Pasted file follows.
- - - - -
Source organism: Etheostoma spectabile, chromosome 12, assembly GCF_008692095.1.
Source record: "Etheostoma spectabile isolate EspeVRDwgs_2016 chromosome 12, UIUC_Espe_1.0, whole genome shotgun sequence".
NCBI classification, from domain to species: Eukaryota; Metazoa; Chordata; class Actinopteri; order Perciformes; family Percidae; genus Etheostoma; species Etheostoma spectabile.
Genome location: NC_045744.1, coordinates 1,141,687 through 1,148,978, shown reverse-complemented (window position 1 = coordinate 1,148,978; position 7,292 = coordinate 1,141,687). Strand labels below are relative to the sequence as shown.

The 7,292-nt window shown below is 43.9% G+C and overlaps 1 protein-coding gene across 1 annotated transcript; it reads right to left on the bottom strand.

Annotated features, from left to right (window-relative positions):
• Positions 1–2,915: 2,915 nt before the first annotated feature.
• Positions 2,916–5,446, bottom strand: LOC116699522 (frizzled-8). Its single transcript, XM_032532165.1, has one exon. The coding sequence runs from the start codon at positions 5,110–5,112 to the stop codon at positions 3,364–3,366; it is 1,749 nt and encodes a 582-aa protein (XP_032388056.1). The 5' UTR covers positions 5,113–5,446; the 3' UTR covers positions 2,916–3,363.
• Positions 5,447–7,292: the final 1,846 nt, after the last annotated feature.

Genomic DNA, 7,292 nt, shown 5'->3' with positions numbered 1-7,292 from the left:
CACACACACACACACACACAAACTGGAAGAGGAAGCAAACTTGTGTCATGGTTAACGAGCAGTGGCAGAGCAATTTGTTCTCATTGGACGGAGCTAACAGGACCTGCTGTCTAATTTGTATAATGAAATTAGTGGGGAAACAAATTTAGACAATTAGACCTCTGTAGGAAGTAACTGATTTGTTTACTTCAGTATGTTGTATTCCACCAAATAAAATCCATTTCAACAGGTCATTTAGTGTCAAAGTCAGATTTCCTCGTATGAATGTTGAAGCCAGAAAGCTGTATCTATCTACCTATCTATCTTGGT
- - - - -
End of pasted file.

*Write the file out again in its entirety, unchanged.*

Source organism: Etheostoma spectabile, chromosome 12, assembly GCF_008692095.1.
Source record: "Etheostoma spectabile isolate EspeVRDwgs_2016 chromosome 12, UIUC_Espe_1.0, whole genome shotgun sequence".
NCBI classification, from domain to species: Eukaryota; Metazoa; Chordata; class Actinopteri; order Perciformes; family Percidae; genus Etheostoma; species Etheostoma spectabile.
Genome location: NC_045744.1, coordinates 1,141,687 through 1,148,978, shown reverse-complemented (window position 1 = coordinate 1,148,978; position 7,292 = coordinate 1,141,687). Strand labels below are relative to the sequence as shown.

The 7,292-nt window shown below is 43.9% G+C and overlaps 1 protein-coding gene across 1 annotated transcript; it reads right to left on the bottom strand.

Annotated features, from left to right (window-relative positions):
• Positions 1–2,915: 2,915 nt before the first annotated feature.
• Positions 2,916–5,446, bottom strand: LOC116699522 (frizzled-8). Its single transcript, XM_032532165.1, has one exon. The coding sequence runs from the start codon at positions 5,110–5,112 to the stop codon at positions 3,364–3,366; it is 1,749 nt and encodes a 582-aa protein (XP_032388056.1). The 5' UTR covers positions 5,113–5,446; the 3' UTR covers positions 2,916–3,363.
• Positions 5,447–7,292: the final 1,846 nt, after the last annotated feature.

Genomic DNA, 7,292 nt, shown 5'->3' with positions numbered 1-7,292 from the left:
CACACACACACACACACACAAACTGGAAGAGGAAGCAAACTTGTGTCATGGTTAACGAGCAGTGGCAGAGCAATTTGTTCTCATTGGACGGAGCTAACAGGACCTGCTGTCTAATTTGTATAATGAAATTAGTGGGGAAACAAATTTAGACAATTAGACCTCTGTAGGAAGTAACTGATTTGTTTACTTCAGTATGTTGTATTCCACCAAATAAAATCCATTTCAACAGGTCATTTAGTGTCAAAGTCAGATTTCCTCGTATGAATGTTGAAGCCAGAAAGCTGTATCTATCTACCTATCTATCTTGGT